“This will be especially important after the not very fortunate statements that political leaders of Slovakia have made over the past months and weeks,” Majer said, as quoted by TASR.
The NATO summit
Meanwhile, Kiska said on September 3 before departing for Newport that Slovakia would commit to allocate 1.6 percent of its GDP for the defence budget by 2020, and promised to make a clear stand on fundamental issues.
“In the area of defence spending we will commit to halting the drop in spending, and by 2016 we want to achieve that we devote 20 percent of defence budget spending to the modernisation of the Slovak Army,” Kiska said, as quoted by TASR.
Nevertheless, Defence Minister Martin Glváč responded that increasing the budget to 1.6 percent of the GDP should be gradual, because if the defence department gets a much fatter budget next year, it might not be able to spend the money meaningfully.
“No country is doing it [hiking the budget] by such jumps, because the requirements must be compatible with the needs of the armed forces, which is a certain process,” said Glváč, a Smer-backed minister, as quoted by the SITA newswire. “I would not in reality know how to spend efficiently in a year an increase by 0.3 percent of GDP.”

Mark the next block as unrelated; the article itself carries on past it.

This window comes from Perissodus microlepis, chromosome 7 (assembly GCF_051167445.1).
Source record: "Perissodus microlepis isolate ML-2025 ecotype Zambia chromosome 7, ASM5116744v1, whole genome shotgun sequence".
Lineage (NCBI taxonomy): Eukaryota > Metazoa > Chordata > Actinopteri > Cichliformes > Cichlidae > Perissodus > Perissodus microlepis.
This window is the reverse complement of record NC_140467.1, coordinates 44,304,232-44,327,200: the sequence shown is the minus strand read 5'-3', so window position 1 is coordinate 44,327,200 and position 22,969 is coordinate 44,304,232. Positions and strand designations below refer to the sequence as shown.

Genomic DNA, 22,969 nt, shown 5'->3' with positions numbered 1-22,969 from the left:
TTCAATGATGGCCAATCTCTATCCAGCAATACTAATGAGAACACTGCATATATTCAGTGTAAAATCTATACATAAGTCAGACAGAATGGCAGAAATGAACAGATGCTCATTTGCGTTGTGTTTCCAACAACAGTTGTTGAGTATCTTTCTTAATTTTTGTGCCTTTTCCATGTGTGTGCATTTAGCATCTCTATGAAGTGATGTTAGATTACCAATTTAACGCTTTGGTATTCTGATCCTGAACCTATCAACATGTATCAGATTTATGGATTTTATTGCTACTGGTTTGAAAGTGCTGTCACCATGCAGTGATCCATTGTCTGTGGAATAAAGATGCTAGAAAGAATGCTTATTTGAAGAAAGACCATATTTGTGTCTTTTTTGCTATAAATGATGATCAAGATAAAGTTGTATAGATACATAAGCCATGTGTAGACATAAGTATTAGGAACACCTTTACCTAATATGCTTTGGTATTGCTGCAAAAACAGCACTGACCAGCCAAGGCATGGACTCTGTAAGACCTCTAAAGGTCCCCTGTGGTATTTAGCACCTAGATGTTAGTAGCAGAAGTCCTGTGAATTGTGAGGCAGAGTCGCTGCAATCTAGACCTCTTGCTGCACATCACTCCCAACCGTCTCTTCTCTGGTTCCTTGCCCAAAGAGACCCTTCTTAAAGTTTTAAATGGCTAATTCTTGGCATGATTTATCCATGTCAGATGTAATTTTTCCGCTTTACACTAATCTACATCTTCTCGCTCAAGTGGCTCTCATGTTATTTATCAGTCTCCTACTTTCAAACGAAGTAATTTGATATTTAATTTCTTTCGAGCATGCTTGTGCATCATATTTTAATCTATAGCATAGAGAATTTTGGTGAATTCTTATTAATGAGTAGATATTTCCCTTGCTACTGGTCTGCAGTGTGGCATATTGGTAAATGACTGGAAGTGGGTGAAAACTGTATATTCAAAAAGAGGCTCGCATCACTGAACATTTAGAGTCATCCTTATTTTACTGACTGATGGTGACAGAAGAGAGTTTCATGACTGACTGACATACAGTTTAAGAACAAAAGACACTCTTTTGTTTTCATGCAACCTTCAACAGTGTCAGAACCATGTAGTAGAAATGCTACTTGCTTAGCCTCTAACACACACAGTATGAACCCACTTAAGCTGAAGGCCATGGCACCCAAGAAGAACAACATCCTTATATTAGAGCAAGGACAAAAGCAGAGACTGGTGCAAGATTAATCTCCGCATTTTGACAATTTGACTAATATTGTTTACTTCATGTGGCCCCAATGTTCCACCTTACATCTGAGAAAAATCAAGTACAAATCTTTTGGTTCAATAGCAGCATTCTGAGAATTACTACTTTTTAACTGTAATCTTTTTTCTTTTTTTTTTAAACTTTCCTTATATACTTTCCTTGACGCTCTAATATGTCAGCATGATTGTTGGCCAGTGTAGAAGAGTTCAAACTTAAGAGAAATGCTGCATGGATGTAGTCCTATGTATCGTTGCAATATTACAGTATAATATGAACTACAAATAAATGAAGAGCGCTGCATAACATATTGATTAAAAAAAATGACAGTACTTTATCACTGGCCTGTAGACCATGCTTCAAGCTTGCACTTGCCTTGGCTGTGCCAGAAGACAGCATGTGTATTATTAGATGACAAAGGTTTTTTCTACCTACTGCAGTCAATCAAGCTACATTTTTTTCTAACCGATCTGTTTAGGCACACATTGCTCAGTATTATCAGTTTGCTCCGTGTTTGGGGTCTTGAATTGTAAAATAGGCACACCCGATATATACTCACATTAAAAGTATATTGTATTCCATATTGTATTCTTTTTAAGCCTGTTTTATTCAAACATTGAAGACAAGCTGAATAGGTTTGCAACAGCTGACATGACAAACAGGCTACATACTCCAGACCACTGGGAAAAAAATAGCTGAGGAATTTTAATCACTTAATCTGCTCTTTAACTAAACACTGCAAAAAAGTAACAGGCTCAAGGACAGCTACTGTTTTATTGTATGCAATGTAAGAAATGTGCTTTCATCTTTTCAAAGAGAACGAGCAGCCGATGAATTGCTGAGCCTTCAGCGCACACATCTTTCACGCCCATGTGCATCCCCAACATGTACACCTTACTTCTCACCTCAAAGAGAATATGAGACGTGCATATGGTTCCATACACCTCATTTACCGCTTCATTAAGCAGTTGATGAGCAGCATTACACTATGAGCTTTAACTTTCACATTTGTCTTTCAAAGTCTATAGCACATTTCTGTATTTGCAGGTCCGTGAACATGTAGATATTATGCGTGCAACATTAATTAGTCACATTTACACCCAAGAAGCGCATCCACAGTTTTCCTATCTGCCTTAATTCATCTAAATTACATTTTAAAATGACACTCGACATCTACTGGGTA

The minister, however, said that more funds could be used first of all for modernising the army. According to Glváč, another solution would be if the Defence Ministry takes over some of the roles performed by other departments, for example, the protection of the eastern border.
As head of Slovakia’s delegation to the summit, which is to focus on assistance for Ukraine as well as strengthening the alliance’s eastern borders, Kiska also would declare Slovakia’s willingness to help Ukraine financially as well as through training in areas where Slovakia is strong.